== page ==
The US will not be making a move to quickly rejoin the Iran nuclear deal abandoned by Donald Trump, two of Joe Biden’s top national security nominees said on the eve of Biden on January 20 taking over from Trump as US president.
Biden has pledged to take the US back into the accord—agreed between Tehran and six major powers in late 2015 during the Obama presidency to ensure the Iranian nuclear development programme remains entirely civilian in return for a sanctions shield, but abandoned by Trump in May 2018—if Iran resumes strict compliance with it. But that stance may be problematic for the Iranians, who have pushed for the dropping of the heavy Trump sanctions applied to Iran in advance of returning to compliance.
“We are a long way from there,” Antony Blinken, Biden’s choice for secretary of state, told the US Senate Foreign Relations Committee at an appointment confirmation hearing on January 19, referring to the point when Biden will decide whether his administration can take Washington back into the nuclear deal, otherwise known as the Joint Comprehensive Plan of Action (JCPOA). saying the Democratic president-elect would need to see what Iran actually did to resume complying with the pact.
If Iran said it was returning to full JCPOA compliance, “we would then have to evaluate whether they were actually making good [on that] … and then we would take it from there,” Blinken added, also noting that ultimately Biden also wanted an agreement with Tehran that limited its missile programme and support for regional proxies.
Speaking earlier at her own confirmation hearing, Biden’s choice for director of national intelligence, Avril Haines, also suggested that a decision to return to JCPOA pact was not imminent. “[Biden] has indicated that if Iran were to come back into compliance, that he would direct that we do so as well. And I think, frankly, that we are a long ways from that,” she said.
Partly as a protest against Europe’s major powers for not implementing any meaningful action that would protect the Iranian economy from Trump’s “maximum pressure” sanctions-led campaign against Iran, Tehran has gradually breached key JCPOA limits. Its non-compliance with the deal has seen the building up of the Iranian stockpile of low enriched uranium, the enriching of uranium to higher levels of purity and the installing of centrifuges not permitted under the agreement.
Blinken said public reporting now indicated that the time it would take Iran to make enough fissile material for a single nuclear weapon had fallen to three or four months from over a year under the deal. Iran, however, has always denied ever having a programme aimed at building a nuclear bomb.
Separately, Iran appears to be trying to use the fact of Trump’s departure from the White House as a factor of persuasion in pushing the South Koreans to unfreeze around $7bn in Iranian money—largely payments from oil sales—frozen in bank accounts in South Korea by, Seoul claims, the requirements of the US sanctions regime.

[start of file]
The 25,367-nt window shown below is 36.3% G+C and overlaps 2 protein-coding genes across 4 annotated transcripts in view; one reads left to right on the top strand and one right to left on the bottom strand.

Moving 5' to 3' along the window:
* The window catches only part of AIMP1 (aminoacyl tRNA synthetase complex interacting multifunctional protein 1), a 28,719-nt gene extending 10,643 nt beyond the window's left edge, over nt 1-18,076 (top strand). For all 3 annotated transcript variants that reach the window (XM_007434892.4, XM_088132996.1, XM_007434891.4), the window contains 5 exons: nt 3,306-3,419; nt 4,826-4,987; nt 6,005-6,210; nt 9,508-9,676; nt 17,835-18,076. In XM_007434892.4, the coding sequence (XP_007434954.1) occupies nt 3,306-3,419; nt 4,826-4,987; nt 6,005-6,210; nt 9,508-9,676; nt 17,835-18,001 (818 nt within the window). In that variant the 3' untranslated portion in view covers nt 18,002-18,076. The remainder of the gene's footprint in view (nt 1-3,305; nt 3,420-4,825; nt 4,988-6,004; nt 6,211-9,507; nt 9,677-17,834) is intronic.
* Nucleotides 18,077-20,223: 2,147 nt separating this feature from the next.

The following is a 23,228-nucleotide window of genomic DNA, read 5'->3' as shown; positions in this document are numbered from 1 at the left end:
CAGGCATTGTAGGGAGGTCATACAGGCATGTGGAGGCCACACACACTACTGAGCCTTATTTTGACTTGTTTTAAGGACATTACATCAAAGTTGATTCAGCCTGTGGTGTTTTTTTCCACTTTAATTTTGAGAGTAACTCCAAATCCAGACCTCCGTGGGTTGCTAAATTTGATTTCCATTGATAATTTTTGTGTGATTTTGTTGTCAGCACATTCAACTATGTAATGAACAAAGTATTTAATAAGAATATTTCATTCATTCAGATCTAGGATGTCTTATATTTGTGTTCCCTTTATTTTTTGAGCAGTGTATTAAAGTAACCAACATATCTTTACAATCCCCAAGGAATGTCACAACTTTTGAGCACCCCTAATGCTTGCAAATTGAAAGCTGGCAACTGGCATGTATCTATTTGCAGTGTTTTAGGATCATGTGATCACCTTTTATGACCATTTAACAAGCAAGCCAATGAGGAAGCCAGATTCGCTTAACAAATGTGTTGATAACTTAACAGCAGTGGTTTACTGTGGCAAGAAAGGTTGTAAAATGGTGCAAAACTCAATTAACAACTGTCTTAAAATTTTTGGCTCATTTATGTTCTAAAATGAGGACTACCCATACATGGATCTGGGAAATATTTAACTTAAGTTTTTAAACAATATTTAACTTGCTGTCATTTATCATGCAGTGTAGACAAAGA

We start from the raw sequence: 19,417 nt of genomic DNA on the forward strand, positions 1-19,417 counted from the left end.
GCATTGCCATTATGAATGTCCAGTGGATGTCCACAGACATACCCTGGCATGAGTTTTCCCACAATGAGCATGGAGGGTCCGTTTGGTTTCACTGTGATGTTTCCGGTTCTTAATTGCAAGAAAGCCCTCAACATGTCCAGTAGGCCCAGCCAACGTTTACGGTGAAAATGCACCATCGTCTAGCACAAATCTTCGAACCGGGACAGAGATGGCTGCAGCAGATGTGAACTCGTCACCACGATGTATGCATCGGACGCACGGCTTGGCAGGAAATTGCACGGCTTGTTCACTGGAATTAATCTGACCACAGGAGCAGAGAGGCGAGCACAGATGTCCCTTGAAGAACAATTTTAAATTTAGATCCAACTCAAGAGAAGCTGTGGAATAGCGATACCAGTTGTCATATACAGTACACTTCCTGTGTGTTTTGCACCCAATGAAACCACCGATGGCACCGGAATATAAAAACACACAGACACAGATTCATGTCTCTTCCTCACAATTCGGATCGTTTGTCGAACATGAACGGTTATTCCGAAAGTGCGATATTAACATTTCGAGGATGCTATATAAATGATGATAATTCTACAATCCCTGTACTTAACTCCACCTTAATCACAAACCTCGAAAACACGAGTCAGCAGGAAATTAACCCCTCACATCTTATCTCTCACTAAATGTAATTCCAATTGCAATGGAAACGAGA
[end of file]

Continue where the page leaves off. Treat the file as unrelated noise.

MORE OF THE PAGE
The South Korean government is in negotiations with the Iranian embassy in Seoul over unlocking the mission’s bank account, DONGA reported on January 20.
The Korean Ministry of Foreign Affairs said that "the bank and the embassy are in discussions regarding the account of the Iranian embassy in Korea," and "the government is supporting smooth negotiations for opening the account".
Iran lately seized a Korean oil tanker traversing the Persian Gulf. It appears to be using the move as leverage in negotiations for the bank monies—deposited in Woori Bank and IBK Industrial Bank—although Tehran denies the seizure is linked to its demands for the unblocking of the accounts.
As a stopgap measure to ease tensions with Tehran, the Korean government has been exporting medicines and medical devices needed by Iran in a barter agreement under the auspices of the Korea-Iran Humanitarian Trade Working Group.
The departure of Trump, meanwhile, is leading to a realignment of alliances in the Gulf, with Saudi Arabia having joined fellow Arab nations in the region in ending a three and a half year-old blockade of the Arab monarchy of Qatar, perhaps seeking Arab unity in the face of an Iran that, freed of the enmity of the Trump administration, could be on the rise. While hit by the constraints of the Saudi-led embargo, Qatar has turned to Iran and Turkey for assistance such as enhanced trade and flight corridors. Its isolation over, Qatar appears to be returning to its role of “Switzerland of the Gulf” in attempting to get Tehran and Riyadh seeing eye-to-eye.
On January 19, Iranian Foreign Minister Mohammad Javad Zarif responded positively to a call from his Qatari counterpart for the commencing of a dialogue between the Gulf countries.
“Iran welcomes the call by my brother, Foreign Minister [Mohammed bin Abdel Rahman] al-Thani, for regional dialogue. As we have always emphasized, our problems will be solved by cooperation in creating a ‘strong region’: peaceful, stable, prosperous, and free from global and regional hegemony,” Zarif wrote on Twitter.The foreign minister stressed that his country is ready to Al-Thani said Doha would be prepared to mediate the proposed dialogue.
Despite close ties between Qatar and the US, Tehran retains rather warm relations with Doha. The two countries have established trade and economic cooperation, including in oil and gas development.